Flair scheduled a press conference for June 1, knowing that the CTA’s determination would be handed down that day. Now “the question has been answered. It’s done,” said Jones at yesterday’s press conference at Edmonton Airport. “Flair is Canadian. We’re thrilled to receive the positive determination from the CTA.”

Going forward Jones said Flair will continue to focus on offering affordable air travel to Canadians. A 48-hour sale started yesterday, offering 50% off base fares for travel through June 23, to any of Flair’s 40+ destinations in Canada and the U.S.


The CTA’s concerns surrounding Flair’s ownership stemmed from federal regulations that foreign ownership in Canadian airlines can’t be higher than 49%. That percentage drops to 25% if the foreign investment is from one individual. There are also rules around foreign interests controlling a Canadian carrier.

777 Partners, based in Miami, owns 25% of Flair, and leases a number of aircraft to the airline. 777 Partners is also a lender, and helped Flair weather the pandemic.

At an April 2022 press conference aimed at setting the record straight, Jones said: “Flair wasn’t part of the billions in bailout funding [from the Canadian government]. Instead we turned to our shareholders to survive, and 777 Partners provided a lifeline to protect thousands of jobs from coast to coast. 777 Partners “has never used the fact that they were providing cash to exert day-to-day control.”

Yesterday Jones said Flair has made “significant concessions” in response to the CTA’s concerns. “We’ve changed things to make sure the position is without a doubt. We are a Canadian airline.”

Asked what Flair could have done differently to have avoided the caution flag from the CTA, Jones said Flair’s 2018 governance document “could have been more clear.”

Later he added: “There’s been ambiguity. We’re taken it away. We’ve always been a Canadian airline. It’s just much more clear now.”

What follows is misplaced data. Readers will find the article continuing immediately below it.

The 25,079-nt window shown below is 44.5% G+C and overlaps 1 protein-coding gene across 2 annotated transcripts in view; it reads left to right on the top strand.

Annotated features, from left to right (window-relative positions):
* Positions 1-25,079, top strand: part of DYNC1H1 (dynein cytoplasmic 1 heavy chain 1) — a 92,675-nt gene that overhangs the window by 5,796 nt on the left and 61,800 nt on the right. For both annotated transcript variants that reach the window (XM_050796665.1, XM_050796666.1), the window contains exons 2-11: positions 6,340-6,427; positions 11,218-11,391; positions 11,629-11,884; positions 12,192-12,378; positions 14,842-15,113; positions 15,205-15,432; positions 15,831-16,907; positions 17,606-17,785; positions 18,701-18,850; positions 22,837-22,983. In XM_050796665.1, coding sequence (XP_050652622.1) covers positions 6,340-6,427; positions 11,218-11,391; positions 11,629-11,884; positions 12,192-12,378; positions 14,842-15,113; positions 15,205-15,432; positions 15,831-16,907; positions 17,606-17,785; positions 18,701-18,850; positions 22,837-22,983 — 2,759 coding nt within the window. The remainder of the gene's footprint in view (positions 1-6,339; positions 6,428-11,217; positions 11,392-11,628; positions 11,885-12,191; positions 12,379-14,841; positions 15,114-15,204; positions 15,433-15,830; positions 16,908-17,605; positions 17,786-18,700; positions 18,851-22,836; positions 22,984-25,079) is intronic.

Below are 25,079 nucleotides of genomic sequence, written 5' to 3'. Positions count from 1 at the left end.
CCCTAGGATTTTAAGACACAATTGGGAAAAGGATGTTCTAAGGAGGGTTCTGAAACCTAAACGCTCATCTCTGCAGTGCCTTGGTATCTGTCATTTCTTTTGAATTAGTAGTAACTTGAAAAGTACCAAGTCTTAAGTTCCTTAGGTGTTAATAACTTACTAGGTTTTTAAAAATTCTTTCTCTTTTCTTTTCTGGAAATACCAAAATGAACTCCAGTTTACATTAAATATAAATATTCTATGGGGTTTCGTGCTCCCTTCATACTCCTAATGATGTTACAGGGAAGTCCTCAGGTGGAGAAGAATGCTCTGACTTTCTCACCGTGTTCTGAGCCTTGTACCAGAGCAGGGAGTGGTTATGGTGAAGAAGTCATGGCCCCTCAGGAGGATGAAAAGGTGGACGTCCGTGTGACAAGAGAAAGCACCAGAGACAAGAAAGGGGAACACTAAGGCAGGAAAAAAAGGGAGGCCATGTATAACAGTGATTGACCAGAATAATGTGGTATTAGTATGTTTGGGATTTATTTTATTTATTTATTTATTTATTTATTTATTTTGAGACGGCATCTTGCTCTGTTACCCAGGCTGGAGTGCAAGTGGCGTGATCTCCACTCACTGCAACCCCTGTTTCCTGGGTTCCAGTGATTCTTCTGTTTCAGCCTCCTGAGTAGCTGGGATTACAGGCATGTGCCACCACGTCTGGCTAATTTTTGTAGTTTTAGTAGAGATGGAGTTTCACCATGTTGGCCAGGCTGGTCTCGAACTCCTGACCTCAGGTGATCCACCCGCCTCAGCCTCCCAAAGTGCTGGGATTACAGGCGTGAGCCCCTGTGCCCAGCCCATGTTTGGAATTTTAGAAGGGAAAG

Over the years Canadian travel agents have seen quite a few ultra-low cost and low cost carriers come and go – from Greyhound Air to Roots Air to Jetsgo to Zoom Airlines, just to name a few.

Plus, ULCCs and LCCs aren’t always known for working with travel agents, and with their streamlined cost model, very few offer commission. For both of those reasons, budget airlines don’t get a lot of notice from the travel trade.

But the CTA’s scrutiny of Flair caught the industry’s attention, especially as it came just as travel was finally starting to rebound after two long pandemic years.

In April 2022, in reaction to Flair’s 18-month exemption request to the CTA, several of Canada’s biggest airlines including Air Canada, WestJet and Air Transat weighed in via a statement from the National Airports Council of Canada (NACC): “Domestic control and ownership is not just a ‘nice to have’, it is a necessary underpinning of the system, and should be defended.”

Jones doesn’t mince words when it comes to the NACC. Yesterday he called it “a puppet organization of the big air carriers.” He later added: “We’ll focus on our job, and the others will do what they do. We love competing, we’re here to compete, we’re here to win.”

Flair currently has 14 aircraft, and that number will rise to 19 by July 2022. Another eight to 10 aircraft are on the way by summer 2023.

Flair is just one of many Canadian airlines battling it out for more market share in the months ahead. New-on-the-scene ULCC Lynx Air launched in April 2022. Start-up Canada Jetlines, while not a low-cost carrier, is also determined to win over passengers and just received its Stage 2 approval from the CTA. The long list of course also includes Air Canada and Air Canada Rouge, WestJet and Swoop, Transat, Sunwing, Porter Airlines (with expansion plans of its own) and more.

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